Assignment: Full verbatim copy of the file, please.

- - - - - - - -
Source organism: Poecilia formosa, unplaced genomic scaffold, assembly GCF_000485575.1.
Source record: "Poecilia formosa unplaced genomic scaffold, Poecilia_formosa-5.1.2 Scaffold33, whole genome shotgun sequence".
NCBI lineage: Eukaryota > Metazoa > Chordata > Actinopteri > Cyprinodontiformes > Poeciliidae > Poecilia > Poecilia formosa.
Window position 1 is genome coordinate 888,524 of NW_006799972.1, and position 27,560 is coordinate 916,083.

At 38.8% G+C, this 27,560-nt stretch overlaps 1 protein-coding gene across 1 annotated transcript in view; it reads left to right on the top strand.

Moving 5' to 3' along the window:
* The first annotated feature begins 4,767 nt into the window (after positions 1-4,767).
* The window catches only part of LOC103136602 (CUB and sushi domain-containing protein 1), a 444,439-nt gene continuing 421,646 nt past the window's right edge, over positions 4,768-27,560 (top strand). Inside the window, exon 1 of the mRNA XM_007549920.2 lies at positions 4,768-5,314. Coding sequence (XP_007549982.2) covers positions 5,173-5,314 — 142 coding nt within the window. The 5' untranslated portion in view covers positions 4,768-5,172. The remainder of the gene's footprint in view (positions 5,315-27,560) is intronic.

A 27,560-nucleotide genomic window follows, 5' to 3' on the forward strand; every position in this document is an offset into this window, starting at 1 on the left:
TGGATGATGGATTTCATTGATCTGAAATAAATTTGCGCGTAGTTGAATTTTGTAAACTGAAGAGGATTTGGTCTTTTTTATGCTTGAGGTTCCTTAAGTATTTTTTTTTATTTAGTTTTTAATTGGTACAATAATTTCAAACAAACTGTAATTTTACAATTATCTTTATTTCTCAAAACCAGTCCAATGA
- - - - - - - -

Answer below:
Source organism: Poecilia formosa, unplaced genomic scaffold, assembly GCF_000485575.1.
Source record: "Poecilia formosa unplaced genomic scaffold, Poecilia_formosa-5.1.2 Scaffold33, whole genome shotgun sequence".
NCBI lineage: Eukaryota > Metazoa > Chordata > Actinopteri > Cyprinodontiformes > Poeciliidae > Poecilia > Poecilia formosa.
Window position 1 is genome coordinate 888,524 of NW_006799972.1, and position 27,560 is coordinate 916,083.

At 38.8% G+C, this 27,560-nt stretch overlaps 1 protein-coding gene across 1 annotated transcript in view; it reads left to right on the top strand.

Moving 5' to 3' along the window:
* The first annotated feature begins 4,767 nt into the window (after positions 1-4,767).
* The window catches only part of LOC103136602 (CUB and sushi domain-containing protein 1), a 444,439-nt gene continuing 421,646 nt past the window's right edge, over positions 4,768-27,560 (top strand). Inside the window, exon 1 of the mRNA XM_007549920.2 lies at positions 4,768-5,314. Coding sequence (XP_007549982.2) covers positions 5,173-5,314 — 142 coding nt within the window. The 5' untranslated portion in view covers positions 4,768-5,172. The remainder of the gene's footprint in view (positions 5,315-27,560) is intronic.

A 27,560-nucleotide genomic window follows, 5' to 3' on the forward strand; every position in this document is an offset into this window, starting at 1 on the left:
TGGATGATGGATTTCATTGATCTGAAATAAATTTGCGCGTAGTTGAATTTTGTAAACTGAAGAGGATTTGGTCTTTTTTATGCTTGAGGTTCCTTAAGTATTTTTTTTTATTTAGTTTTTAATTGGTACAATAATTTCAAACAAACTGTAATTTTACAATTATCTTTATTTCTCAAAACCAGTCCAATGA